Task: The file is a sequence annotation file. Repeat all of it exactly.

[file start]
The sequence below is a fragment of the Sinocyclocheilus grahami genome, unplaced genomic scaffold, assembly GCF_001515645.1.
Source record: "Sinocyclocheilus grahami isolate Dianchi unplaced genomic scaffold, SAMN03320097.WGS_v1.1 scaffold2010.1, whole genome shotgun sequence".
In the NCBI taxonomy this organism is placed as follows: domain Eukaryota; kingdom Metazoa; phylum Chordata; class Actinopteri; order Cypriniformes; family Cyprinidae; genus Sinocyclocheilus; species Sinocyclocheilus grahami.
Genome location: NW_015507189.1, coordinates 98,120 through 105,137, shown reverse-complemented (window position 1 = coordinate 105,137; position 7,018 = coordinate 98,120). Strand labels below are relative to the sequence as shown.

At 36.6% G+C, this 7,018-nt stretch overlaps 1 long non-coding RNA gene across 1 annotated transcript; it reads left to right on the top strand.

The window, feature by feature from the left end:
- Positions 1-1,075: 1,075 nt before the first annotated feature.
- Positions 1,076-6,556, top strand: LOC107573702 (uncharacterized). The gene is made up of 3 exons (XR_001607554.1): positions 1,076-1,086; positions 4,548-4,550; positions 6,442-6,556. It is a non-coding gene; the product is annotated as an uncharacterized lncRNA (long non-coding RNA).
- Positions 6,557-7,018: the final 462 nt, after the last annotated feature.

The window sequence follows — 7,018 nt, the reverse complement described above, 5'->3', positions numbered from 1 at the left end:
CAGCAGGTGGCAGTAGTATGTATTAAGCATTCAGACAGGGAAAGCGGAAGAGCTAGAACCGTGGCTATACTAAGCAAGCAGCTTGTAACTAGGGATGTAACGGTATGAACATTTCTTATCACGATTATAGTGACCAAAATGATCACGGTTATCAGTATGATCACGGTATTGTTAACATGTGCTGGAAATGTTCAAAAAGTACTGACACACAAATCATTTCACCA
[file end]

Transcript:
The sequence below is a fragment of the Sinocyclocheilus grahami genome, unplaced genomic scaffold, assembly GCF_001515645.1.
Source record: "Sinocyclocheilus grahami isolate Dianchi unplaced genomic scaffold, SAMN03320097.WGS_v1.1 scaffold2010.1, whole genome shotgun sequence".
In the NCBI taxonomy this organism is placed as follows: domain Eukaryota; kingdom Metazoa; phylum Chordata; class Actinopteri; order Cypriniformes; family Cyprinidae; genus Sinocyclocheilus; species Sinocyclocheilus grahami.
Genome location: NW_015507189.1, coordinates 98,120 through 105,137, shown reverse-complemented (window position 1 = coordinate 105,137; position 7,018 = coordinate 98,120). Strand labels below are relative to the sequence as shown.

At 36.6% G+C, this 7,018-nt stretch overlaps 1 long non-coding RNA gene across 1 annotated transcript; it reads left to right on the top strand.

The window, feature by feature from the left end:
- Positions 1-1,075: 1,075 nt before the first annotated feature.
- Positions 1,076-6,556, top strand: LOC107573702 (uncharacterized). The gene is made up of 3 exons (XR_001607554.1): positions 1,076-1,086; positions 4,548-4,550; positions 6,442-6,556. It is a non-coding gene; the product is annotated as an uncharacterized lncRNA (long non-coding RNA).
- Positions 6,557-7,018: the final 462 nt, after the last annotated feature.

The window sequence follows — 7,018 nt, the reverse complement described above, 5'->3', positions numbered from 1 at the left end:
CAGCAGGTGGCAGTAGTATGTATTAAGCATTCAGACAGGGAAAGCGGAAGAGCTAGAACCGTGGCTATACTAAGCAAGCAGCTTGTAACTAGGGATGTAACGGTATGAACATTTCTTATCACGATTATAGTGACCAAAATGATCACGGTTATCAGTATGATCACGGTATTGTTAACATGTGCTGGAAATGTTCAAAAAGTACTGACACACAAATCATTTCACCA